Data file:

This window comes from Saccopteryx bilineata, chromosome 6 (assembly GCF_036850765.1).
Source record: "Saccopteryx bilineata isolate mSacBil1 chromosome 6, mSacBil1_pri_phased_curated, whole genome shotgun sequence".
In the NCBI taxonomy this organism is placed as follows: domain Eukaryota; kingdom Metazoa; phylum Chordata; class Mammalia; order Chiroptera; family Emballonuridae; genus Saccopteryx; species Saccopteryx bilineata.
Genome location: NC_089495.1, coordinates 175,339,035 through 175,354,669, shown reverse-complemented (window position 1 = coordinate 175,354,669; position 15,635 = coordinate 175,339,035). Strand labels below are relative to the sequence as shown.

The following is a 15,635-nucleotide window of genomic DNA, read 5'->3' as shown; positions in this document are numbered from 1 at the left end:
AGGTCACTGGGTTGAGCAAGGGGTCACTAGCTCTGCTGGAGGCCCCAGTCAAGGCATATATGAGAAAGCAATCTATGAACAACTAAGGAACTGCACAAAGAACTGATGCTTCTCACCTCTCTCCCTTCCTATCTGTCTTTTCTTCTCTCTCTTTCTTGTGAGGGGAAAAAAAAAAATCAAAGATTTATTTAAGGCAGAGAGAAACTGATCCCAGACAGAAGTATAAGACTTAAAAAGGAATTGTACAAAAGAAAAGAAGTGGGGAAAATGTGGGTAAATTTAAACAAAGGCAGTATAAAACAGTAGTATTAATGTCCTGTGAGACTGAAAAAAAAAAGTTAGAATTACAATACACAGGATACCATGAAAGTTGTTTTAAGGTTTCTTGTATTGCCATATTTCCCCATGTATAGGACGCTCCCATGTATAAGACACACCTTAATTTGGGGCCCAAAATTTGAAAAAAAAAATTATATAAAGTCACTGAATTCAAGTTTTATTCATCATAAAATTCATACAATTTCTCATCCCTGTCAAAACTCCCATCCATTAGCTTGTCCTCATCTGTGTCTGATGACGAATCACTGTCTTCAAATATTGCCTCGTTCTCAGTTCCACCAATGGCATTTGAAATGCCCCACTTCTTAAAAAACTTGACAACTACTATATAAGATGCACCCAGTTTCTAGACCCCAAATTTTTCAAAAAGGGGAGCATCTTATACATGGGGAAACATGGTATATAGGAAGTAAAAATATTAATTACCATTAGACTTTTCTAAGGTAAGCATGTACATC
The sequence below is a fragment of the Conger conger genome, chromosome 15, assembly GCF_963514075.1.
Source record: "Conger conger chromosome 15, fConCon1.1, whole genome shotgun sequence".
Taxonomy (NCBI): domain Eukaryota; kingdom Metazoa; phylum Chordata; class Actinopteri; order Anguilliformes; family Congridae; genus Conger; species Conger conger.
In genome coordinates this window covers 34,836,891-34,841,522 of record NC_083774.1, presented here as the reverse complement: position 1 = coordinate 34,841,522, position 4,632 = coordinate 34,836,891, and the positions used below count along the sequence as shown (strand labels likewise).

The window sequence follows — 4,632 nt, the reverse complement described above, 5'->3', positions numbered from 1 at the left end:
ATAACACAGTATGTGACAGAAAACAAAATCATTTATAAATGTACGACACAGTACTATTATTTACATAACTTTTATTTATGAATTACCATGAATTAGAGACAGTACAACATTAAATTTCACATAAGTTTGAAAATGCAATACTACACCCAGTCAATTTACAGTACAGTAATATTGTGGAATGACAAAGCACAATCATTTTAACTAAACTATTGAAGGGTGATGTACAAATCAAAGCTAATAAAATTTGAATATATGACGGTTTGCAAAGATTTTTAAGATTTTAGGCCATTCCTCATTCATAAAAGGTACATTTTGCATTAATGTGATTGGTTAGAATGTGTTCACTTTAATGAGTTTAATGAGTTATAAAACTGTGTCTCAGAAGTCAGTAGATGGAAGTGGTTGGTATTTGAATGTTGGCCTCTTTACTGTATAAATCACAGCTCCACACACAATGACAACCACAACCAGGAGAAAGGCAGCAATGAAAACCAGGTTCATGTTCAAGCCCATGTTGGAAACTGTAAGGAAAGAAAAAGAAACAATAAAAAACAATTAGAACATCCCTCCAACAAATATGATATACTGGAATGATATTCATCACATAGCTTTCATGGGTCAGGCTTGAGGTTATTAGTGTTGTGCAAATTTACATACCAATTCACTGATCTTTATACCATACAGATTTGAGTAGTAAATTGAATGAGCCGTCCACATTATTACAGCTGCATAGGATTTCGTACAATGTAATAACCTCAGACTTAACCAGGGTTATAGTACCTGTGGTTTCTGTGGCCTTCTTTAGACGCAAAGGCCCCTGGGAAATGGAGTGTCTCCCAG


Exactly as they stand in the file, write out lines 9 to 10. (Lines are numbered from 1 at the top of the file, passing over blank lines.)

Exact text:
Taxonomy (NCBI): domain Eukaryota; kingdom Metazoa; phylum Chordata; class Actinopteri; order Anguilliformes; family Congridae; genus Conger; species Conger conger.
In genome coordinates this window covers 34,836,891-34,841,522 of record NC_083774.1, presented here as the reverse complement: position 1 = coordinate 34,841,522, position 4,632 = coordinate 34,836,891, and the positions used below count along the sequence as shown (strand labels likewise).